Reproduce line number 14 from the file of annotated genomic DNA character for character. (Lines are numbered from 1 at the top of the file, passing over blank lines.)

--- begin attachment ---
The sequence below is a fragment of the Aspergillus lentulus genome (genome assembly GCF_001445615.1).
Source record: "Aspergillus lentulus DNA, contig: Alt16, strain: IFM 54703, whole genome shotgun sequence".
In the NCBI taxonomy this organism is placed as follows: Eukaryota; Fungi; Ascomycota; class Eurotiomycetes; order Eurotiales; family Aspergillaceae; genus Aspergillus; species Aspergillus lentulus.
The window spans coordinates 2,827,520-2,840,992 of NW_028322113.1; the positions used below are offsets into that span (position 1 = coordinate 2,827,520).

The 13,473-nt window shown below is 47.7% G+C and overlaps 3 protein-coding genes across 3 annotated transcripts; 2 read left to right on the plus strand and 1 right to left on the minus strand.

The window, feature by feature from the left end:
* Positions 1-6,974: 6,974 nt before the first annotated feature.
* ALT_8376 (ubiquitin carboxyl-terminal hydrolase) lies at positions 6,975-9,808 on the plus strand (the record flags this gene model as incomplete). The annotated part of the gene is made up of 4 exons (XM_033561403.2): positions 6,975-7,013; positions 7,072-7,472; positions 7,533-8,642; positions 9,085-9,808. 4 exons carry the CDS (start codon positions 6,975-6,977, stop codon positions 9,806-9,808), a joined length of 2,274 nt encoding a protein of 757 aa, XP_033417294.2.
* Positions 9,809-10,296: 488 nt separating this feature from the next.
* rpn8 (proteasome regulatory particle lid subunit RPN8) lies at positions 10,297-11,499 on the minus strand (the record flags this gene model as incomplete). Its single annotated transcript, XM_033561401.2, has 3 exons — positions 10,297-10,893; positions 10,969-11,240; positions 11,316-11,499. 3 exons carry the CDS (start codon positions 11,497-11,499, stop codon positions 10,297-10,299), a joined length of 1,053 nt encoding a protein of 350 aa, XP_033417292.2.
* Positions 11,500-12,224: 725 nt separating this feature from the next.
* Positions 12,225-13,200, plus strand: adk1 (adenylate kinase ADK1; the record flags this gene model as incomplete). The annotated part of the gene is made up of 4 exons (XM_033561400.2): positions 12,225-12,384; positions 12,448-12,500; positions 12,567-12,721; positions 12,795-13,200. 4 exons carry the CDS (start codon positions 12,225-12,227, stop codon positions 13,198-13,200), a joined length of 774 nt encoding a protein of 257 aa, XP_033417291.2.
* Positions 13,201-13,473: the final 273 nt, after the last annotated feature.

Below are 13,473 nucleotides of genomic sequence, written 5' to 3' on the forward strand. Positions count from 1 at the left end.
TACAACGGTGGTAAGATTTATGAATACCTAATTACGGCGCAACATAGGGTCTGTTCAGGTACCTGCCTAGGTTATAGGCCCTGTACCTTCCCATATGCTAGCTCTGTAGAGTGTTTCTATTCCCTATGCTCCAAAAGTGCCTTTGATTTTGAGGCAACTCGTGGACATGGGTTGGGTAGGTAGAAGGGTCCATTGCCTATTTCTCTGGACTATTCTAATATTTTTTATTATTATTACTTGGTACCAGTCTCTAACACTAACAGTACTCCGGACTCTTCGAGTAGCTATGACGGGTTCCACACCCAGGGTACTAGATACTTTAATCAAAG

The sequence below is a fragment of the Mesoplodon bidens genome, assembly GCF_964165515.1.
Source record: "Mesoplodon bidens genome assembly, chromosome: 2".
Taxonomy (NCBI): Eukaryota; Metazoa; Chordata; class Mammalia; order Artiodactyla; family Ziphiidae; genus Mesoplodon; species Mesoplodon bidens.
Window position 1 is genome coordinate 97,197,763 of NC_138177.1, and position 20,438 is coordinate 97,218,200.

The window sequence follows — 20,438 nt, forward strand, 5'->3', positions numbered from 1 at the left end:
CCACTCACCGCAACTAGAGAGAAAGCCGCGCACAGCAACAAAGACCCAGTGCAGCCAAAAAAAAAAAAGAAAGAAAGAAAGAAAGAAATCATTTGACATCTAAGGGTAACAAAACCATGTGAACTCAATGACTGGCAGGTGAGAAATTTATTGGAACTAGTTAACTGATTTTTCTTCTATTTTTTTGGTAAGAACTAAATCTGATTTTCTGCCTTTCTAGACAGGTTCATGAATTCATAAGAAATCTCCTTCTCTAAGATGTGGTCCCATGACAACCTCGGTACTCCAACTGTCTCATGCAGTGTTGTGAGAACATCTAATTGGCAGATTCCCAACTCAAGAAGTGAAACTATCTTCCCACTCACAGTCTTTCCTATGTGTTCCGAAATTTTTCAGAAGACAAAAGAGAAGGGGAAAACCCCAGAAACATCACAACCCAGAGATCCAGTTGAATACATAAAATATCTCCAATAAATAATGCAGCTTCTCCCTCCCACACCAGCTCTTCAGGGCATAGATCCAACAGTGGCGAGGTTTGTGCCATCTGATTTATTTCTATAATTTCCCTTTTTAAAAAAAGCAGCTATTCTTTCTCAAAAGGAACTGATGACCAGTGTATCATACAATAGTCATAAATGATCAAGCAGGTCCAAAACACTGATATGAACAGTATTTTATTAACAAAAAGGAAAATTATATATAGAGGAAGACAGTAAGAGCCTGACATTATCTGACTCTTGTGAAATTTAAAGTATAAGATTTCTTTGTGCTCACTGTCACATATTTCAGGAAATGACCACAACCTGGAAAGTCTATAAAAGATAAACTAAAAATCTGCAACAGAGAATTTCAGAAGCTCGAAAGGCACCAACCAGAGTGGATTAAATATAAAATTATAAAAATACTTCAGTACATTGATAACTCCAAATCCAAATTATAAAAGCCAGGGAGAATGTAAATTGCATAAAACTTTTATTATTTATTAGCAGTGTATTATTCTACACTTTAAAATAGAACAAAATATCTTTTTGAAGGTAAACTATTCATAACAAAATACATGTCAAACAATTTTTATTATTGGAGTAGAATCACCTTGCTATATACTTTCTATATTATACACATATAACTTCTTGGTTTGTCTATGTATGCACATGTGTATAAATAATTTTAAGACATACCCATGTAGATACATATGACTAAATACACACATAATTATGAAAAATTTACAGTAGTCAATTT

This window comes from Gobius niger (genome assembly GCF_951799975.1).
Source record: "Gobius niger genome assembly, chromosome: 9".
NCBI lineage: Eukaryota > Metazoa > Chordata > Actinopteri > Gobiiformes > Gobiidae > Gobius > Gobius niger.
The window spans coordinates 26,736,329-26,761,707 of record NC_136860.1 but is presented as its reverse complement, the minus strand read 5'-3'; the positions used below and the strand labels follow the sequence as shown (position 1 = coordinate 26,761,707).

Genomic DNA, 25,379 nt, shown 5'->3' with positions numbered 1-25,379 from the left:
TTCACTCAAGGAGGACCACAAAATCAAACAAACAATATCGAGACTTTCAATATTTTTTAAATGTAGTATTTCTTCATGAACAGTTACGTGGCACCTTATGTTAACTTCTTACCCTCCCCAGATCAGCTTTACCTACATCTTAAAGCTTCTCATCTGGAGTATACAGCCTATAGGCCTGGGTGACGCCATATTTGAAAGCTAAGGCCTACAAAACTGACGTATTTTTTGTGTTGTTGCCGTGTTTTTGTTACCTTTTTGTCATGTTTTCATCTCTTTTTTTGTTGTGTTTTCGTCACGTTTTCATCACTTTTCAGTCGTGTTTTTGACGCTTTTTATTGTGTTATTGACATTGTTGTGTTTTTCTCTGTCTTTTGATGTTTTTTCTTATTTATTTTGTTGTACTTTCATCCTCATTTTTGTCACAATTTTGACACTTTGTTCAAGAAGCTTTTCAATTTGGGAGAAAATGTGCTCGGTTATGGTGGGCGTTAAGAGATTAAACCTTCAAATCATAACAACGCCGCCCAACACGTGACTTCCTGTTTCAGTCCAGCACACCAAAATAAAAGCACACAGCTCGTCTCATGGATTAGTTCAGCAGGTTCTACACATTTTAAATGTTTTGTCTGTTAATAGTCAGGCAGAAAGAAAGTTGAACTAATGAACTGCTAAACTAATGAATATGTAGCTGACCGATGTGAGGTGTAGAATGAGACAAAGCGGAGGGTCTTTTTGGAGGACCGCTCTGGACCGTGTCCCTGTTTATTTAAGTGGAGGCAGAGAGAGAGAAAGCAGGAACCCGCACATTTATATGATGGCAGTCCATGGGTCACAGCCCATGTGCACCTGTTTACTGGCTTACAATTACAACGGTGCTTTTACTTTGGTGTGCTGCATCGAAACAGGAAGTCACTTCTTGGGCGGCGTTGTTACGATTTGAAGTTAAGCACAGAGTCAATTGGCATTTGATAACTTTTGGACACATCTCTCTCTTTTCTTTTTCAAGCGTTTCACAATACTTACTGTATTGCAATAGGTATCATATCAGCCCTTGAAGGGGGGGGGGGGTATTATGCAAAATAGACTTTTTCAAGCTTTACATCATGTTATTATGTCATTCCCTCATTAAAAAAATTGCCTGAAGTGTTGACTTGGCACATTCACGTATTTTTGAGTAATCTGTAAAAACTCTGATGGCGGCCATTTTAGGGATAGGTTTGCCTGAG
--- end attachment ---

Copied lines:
Below are 13,473 nucleotides of genomic sequence, written 5' to 3' on the forward strand. Positions count from 1 at the left end.